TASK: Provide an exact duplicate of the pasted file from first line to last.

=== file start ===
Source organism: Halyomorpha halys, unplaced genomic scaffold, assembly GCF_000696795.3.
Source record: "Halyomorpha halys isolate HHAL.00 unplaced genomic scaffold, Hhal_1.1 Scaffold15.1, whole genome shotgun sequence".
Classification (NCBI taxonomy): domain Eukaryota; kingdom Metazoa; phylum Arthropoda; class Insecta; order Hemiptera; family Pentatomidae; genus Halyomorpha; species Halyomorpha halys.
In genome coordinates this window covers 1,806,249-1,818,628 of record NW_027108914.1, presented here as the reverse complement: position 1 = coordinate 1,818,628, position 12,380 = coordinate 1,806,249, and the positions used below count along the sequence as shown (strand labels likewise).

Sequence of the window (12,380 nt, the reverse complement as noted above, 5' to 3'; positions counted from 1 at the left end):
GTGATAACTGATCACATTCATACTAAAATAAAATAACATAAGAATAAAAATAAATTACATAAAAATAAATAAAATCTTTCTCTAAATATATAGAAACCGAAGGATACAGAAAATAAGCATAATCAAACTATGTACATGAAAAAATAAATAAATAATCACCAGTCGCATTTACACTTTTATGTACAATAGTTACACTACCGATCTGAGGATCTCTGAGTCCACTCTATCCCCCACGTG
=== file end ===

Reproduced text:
Source organism: Halyomorpha halys, unplaced genomic scaffold, assembly GCF_000696795.3.
Source record: "Halyomorpha halys isolate HHAL.00 unplaced genomic scaffold, Hhal_1.1 Scaffold15.1, whole genome shotgun sequence".
Classification (NCBI taxonomy): domain Eukaryota; kingdom Metazoa; phylum Arthropoda; class Insecta; order Hemiptera; family Pentatomidae; genus Halyomorpha; species Halyomorpha halys.
In genome coordinates this window covers 1,806,249-1,818,628 of record NW_027108914.1, presented here as the reverse complement: position 1 = coordinate 1,818,628, position 12,380 = coordinate 1,806,249, and the positions used below count along the sequence as shown (strand labels likewise).

Sequence of the window (12,380 nt, the reverse complement as noted above, 5' to 3'; positions counted from 1 at the left end):
GTGATAACTGATCACATTCATACTAAAATAAAATAACATAAGAATAAAAATAAATTACATAAAAATAAATAAAATCTTTCTCTAAATATATAGAAACCGAAGGATACAGAAAATAAGCATAATCAAACTATGTACATGAAAAAATAAATAAATAATCACCAGTCGCATTTACACTTTTATGTACAATAGTTACACTACCGATCTGAGGATCTCTGAGTCCACTCTATCCCCCACGTG